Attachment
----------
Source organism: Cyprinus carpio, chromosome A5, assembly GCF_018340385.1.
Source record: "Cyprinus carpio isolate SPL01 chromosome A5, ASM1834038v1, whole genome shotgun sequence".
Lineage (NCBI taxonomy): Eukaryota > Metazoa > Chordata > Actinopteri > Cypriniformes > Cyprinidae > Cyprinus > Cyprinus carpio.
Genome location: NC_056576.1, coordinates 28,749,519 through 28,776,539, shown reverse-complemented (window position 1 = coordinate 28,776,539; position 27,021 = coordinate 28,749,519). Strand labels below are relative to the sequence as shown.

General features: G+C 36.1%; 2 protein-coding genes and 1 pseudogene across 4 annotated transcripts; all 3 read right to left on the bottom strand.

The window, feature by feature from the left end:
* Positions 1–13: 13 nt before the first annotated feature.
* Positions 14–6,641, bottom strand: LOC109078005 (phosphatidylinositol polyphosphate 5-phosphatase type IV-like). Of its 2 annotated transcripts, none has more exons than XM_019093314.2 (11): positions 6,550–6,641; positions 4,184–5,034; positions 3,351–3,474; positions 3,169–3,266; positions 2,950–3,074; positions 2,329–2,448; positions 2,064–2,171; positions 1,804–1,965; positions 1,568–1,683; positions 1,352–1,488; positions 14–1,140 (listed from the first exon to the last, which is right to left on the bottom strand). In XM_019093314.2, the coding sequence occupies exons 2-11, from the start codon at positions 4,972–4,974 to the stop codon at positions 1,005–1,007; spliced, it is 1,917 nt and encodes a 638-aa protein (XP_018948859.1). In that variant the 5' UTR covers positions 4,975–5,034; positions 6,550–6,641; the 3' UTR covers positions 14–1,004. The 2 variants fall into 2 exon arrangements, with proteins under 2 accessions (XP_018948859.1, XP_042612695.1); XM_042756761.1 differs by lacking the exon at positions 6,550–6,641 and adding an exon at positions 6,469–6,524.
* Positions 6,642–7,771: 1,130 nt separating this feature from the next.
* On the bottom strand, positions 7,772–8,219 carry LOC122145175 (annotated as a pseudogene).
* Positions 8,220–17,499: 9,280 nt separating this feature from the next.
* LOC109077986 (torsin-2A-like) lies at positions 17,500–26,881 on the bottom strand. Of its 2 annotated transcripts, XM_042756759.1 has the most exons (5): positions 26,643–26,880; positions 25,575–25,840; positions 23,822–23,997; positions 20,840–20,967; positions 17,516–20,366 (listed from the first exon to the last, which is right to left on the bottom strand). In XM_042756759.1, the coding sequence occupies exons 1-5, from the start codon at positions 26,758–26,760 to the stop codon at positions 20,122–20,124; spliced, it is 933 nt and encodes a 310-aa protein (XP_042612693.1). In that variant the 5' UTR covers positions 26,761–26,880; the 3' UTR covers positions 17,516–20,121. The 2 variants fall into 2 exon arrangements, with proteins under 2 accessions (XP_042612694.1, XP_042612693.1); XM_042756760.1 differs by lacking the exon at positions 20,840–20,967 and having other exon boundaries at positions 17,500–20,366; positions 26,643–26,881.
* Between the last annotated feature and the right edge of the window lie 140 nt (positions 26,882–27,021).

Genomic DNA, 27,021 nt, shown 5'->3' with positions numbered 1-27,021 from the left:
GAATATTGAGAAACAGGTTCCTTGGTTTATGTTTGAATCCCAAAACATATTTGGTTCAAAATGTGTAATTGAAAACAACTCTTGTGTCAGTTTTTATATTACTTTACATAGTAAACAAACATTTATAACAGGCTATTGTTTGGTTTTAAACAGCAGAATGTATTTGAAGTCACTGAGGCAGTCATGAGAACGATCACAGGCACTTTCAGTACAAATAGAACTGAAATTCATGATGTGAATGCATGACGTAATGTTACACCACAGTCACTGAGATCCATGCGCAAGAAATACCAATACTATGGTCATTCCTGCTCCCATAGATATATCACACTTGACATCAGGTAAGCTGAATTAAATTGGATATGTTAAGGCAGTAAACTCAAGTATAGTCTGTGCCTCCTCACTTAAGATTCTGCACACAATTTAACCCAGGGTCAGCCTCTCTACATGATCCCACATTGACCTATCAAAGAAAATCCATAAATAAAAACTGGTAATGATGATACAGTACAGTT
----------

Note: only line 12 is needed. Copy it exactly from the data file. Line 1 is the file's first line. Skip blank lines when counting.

* LOC109077986 (torsin-2A-like) lies at positions 17,500–26,881 on the bottom strand. Of its 2 annotated transcripts, XM_042756759.1 has the most exons (5): positions 26,643–26,880; positions 25,575–25,840; positions 23,822–23,997; positions 20,840–20,967; positions 17,516–20,366 (listed from the first exon to the last, which is right to left on the bottom strand). In XM_042756759.1, the coding sequence occupies exons 1-5, from the start codon at positions 26,758–26,760 to the stop codon at positions 20,122–20,124; spliced, it is 933 nt and encodes a 310-aa protein (XP_042612693.1). In that variant the 5' UTR covers positions 26,761–26,880; the 3' UTR covers positions 17,516–20,121. The 2 variants fall into 2 exon arrangements, with proteins under 2 accessions (XP_042612694.1, XP_042612693.1); XM_042756760.1 differs by lacking the exon at positions 20,840–20,967 and having other exon boundaries at positions 17,500–20,366; positions 26,643–26,881.